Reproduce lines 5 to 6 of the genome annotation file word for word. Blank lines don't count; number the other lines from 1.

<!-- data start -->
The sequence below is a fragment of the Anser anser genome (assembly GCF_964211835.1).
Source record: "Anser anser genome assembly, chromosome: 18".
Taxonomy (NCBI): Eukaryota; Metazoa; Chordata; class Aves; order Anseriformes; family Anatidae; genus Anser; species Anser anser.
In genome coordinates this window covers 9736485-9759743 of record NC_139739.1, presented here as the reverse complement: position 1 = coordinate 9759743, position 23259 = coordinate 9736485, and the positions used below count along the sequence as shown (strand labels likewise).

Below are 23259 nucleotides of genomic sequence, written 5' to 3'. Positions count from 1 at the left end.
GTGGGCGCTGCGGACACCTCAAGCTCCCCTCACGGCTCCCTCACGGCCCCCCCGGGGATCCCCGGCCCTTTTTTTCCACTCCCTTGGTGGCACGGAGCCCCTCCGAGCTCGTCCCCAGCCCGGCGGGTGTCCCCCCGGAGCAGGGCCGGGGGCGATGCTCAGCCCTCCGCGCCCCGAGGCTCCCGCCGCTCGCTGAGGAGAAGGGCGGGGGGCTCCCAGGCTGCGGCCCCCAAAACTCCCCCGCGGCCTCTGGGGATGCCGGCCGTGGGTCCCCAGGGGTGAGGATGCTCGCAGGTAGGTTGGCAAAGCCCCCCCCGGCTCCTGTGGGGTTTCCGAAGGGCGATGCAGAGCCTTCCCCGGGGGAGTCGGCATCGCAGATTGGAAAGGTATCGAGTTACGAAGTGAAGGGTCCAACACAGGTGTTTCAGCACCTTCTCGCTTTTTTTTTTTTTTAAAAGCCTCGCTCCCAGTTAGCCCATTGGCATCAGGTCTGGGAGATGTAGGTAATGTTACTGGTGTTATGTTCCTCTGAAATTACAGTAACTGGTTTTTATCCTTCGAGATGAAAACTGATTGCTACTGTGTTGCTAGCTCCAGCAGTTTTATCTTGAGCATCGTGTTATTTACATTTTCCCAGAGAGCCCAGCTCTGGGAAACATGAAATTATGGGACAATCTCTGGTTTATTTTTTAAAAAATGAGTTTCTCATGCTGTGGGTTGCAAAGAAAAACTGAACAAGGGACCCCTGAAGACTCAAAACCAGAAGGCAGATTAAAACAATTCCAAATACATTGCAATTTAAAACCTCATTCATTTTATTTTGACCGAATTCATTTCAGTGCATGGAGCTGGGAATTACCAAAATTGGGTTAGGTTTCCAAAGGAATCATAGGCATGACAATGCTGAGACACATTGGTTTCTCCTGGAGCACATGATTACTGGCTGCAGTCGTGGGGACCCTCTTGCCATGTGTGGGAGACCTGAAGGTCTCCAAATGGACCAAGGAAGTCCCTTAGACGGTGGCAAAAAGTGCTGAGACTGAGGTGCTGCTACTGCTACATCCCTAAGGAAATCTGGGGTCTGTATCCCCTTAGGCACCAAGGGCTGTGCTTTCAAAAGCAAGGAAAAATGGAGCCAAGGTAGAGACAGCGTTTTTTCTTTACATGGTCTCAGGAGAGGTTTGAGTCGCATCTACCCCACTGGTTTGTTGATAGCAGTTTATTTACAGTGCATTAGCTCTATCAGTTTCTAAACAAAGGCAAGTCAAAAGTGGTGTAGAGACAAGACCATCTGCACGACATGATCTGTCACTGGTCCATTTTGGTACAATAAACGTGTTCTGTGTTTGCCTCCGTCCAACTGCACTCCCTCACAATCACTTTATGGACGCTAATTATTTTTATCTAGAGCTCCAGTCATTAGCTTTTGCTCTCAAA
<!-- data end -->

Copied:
Below are 23259 nucleotides of genomic sequence, written 5' to 3'. Positions count from 1 at the left end.
GTGGGCGCTGCGGACACCTCAAGCTCCCCTCACGGCTCCCTCACGGCCCCCCCGGGGATCCCCGGCCCTTTTTTTCCACTCCCTTGGTGGCACGGAGCCCCTCCGAGCTCGTCCCCAGCCCGGCGGGTGTCCCCCCGGAGCAGGGCCGGGGGCGATGCTCAGCCCTCCGCGCCCCGAGGCTCCCGCCGCTCGCTGAGGAGAAGGGCGGGGGGCTCCCAGGCTGCGGCCCCCAAAACTCCCCCGCGGCCTCTGGGGATGCCGGCCGTGGGTCCCCAGGGGTGAGGATGCTCGCAGGTAGGTTGGCAAAGCCCCCCCCGGCTCCTGTGGGGTTTCCGAAGGGCGATGCAGAGCCTTCCCCGGGGGAGTCGGCATCGCAGATTGGAAAGGTATCGAGTTACGAAGTGAAGGGTCCAACACAGGTGTTTCAGCACCTTCTCGCTTTTTTTTTTTTTTAAAAGCCTCGCTCCCAGTTAGCCCATTGGCATCAGGTCTGGGAGATGTAGGTAATGTTACTGGTGTTATGTTCCTCTGAAATTACAGTAACTGGTTTTTATCCTTCGAGATGAAAACTGATTGCTACTGTGTTGCTAGCTCCAGCAGTTTTATCTTGAGCATCGTGTTATTTACATTTTCCCAGAGAGCCCAGCTCTGGGAAACATGAAATTATGGGACAATCTCTGGTTTATTTTTTAAAAAATGAGTTTCTCATGCTGTGGGTTGCAAAGAAAAACTGAACAAGGGACCCCTGAAGACTCAAAACCAGAAGGCAGATTAAAACAATTCCAAATACATTGCAATTTAAAACCTCATTCATTTTATTTTGACCGAATTCATTTCAGTGCATGGAGCTGGGAATTACCAAAATTGGGTTAGGTTTCCAAAGGAATCATAGGCATGACAATGCTGAGACACATTGGTTTCTCCTGGAGCACATGATTACTGGCTGCAGTCGTGGGGACCCTCTTGCCATGTGTGGGAGACCTGAAGGTCTCCAAATGGACCAAGGAAGTCCCTTAGACGGTGGCAAAAAGTGCTGAGACTGAGGTGCTGCTACTGCTACATCCCTAAGGAAATCTGGGGTCTGTATCCCCTTAGGCACCAAGGGCTGTGCTTTCAAAAGCAAGGAAAAATGGAGCCAAGGTAGAGACAGCGTTTTTTCTTTACATGGTCTCAGGAGAGGTTTGAGTCGCATCTACCCCACTGGTTTGTTGATAGCAGTTTATTTACAGTGCATTAGCTCTATCAGTTTCTAAACAAAGGCAAGTCAAAAGTGGTGTAGAGACAAGACCATCTGCACGACATGATCTGTCACTGGTCCATTTTGGTACAATAAACGTGTTCTGTGTTTGCCTCCGTCCAACTGCACTCCCTCACAATCACTTTATGGACGCTAATTATTTTTATCTAGAGCTCCAGTCATTAGCTTTTGCTCTCAAA